Several years ago, singer Nancy Griffith scored a hit with a song that noted, ironically, that we’re living in a time of inconvenience. For all our modern gizmos, we’re more harried, frantic and irritable than ever.
Parallel to that is the notion that we’re living in the Information Age. There is a lot of information coming at us, no question. But are we more informed or are we just being deluged with commercialized pop-culture data, the relevance of which fades right along with Britney Spears’ latest boyfriend?
The Sept. 11 terrorist attacks on the United States, George W. Bush’s war on terrorism and the recent calamities in Israel and the occupied territories have revealed that Americans, despite access to all kinds of information, remain relatively ignorant of world events, cultures and politics.
Chalk it up to our frenzied lifestyles, where we jump over the morning newspaper rushing to work, catch a little news on the radio during the commute, and finally settle in to catch up with the world on the 10 p.m. newscast. That scenario leaves us informationally impoverished in a time when the world is becoming smaller, economies more intertwined.
As the shock faded from Sept. 11, some began wondering why many in the Middle East hate us. It had been some 20 years since our embassy was seized in Iran, about 18 since 241 U.S. Marines were blown up in Lebanon, 10 years since the Gulf War. Still, we care to know little about the Middle East.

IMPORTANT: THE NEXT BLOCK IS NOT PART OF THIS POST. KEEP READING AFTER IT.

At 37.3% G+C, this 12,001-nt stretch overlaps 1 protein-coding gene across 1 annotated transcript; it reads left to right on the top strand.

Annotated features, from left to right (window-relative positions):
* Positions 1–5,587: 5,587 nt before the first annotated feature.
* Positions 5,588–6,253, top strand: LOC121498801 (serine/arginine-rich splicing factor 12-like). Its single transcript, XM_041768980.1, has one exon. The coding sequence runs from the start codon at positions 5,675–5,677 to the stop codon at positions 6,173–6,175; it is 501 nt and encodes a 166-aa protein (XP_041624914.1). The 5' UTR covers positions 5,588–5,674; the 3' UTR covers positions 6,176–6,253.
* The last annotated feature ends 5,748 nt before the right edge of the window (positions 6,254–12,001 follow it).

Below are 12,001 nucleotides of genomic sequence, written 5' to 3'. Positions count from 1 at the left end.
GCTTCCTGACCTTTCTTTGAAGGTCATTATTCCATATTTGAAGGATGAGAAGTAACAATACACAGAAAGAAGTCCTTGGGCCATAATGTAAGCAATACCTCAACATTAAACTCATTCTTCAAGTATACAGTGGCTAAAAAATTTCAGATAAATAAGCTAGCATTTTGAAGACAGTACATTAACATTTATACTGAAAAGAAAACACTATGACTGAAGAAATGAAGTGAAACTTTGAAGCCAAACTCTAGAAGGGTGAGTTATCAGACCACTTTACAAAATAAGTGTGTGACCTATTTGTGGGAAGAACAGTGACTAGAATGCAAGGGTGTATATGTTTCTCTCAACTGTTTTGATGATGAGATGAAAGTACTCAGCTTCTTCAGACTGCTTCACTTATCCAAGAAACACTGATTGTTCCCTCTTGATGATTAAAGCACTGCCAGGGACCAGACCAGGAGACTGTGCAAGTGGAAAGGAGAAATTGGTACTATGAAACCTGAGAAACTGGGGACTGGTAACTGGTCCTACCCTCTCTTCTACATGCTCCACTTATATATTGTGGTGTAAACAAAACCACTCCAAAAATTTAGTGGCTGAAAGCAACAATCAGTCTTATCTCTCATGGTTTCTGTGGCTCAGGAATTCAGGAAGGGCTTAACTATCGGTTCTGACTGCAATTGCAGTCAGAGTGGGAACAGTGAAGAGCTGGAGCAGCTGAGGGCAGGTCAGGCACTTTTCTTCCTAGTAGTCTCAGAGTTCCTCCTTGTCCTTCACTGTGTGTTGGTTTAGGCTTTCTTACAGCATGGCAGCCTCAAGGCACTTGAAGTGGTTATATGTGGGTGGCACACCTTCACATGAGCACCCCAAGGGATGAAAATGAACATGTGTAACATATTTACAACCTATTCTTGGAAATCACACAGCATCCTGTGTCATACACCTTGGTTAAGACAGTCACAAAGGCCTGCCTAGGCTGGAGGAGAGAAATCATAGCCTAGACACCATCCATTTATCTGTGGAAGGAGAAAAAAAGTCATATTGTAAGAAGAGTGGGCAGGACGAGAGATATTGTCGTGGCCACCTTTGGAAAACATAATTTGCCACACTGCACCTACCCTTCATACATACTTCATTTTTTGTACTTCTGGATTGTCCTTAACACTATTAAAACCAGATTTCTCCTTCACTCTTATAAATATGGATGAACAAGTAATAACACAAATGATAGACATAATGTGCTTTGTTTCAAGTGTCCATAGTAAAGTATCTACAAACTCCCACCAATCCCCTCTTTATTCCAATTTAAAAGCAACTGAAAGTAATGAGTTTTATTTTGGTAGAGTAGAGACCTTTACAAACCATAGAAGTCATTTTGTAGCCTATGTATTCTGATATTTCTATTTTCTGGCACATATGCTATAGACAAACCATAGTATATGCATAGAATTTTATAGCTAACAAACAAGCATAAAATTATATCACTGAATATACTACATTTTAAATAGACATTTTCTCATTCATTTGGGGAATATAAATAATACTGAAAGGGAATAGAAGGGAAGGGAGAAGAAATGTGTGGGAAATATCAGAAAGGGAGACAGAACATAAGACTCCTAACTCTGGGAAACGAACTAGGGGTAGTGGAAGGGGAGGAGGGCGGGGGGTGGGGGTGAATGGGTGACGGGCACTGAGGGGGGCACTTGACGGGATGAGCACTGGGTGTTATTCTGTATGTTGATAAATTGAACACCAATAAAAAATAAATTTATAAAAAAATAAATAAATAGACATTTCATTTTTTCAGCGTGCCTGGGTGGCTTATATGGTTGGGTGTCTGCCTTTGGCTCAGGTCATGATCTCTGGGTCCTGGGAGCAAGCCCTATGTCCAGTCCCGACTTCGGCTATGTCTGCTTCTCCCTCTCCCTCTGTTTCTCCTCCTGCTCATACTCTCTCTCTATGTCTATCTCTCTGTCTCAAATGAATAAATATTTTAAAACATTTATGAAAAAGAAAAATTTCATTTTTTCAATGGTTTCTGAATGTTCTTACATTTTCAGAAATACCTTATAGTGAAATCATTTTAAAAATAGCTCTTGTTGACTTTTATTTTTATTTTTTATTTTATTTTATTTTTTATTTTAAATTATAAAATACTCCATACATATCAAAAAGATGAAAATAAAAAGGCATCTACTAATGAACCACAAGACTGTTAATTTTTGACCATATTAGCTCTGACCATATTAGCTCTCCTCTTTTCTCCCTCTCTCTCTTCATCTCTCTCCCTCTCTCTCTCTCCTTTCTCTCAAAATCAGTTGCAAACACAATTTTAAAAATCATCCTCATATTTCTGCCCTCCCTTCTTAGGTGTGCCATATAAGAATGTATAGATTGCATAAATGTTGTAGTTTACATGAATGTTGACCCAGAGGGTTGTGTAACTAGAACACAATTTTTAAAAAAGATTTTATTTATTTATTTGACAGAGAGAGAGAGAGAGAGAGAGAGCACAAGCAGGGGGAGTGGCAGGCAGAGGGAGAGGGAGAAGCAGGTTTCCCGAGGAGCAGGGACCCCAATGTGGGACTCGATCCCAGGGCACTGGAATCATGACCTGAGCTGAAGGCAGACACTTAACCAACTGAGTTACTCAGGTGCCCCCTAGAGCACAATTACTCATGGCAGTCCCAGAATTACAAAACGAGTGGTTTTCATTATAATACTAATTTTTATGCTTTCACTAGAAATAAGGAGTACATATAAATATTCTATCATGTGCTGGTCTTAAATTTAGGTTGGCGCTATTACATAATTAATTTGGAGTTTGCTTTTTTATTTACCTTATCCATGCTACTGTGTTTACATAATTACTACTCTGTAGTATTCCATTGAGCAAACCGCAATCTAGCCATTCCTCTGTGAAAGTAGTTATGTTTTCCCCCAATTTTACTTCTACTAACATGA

The national news media had conditioned us well for this beginning in 1967 when Israel crushed Arab forces and took control of the West Bank and Gaza. It was, perhaps, guilt from the Holocaust, along with the notion that the huge and evil Arab world was beating up on little Israel, that led us to view the Middle East as populated by backward and hateful tribesman, much the way we have viewed Native Americans for the past 300 years. Like Native Americans, Muslims have been seen as dark-skinned pests to be brushed back so we could realize our manifest destiny—in this case, oil.
Much of our lack of understanding of the Middle East and its peoples is based on a paucity of knowledge—or in some cases, misinformation. In this issue of City Weekly, Ben Fulton tells the story of several Palestinians who fled their land and immigrated to Utah. It is an effort to provide more information about these people and their plight. It is not designed to be an endorsement of Palestinian leader Yasser Arafat or Israeli Prime Minister Ariel Sharon. It does, however, seek to provide our readers with a broader view of a world of which we are, like it or not, a part.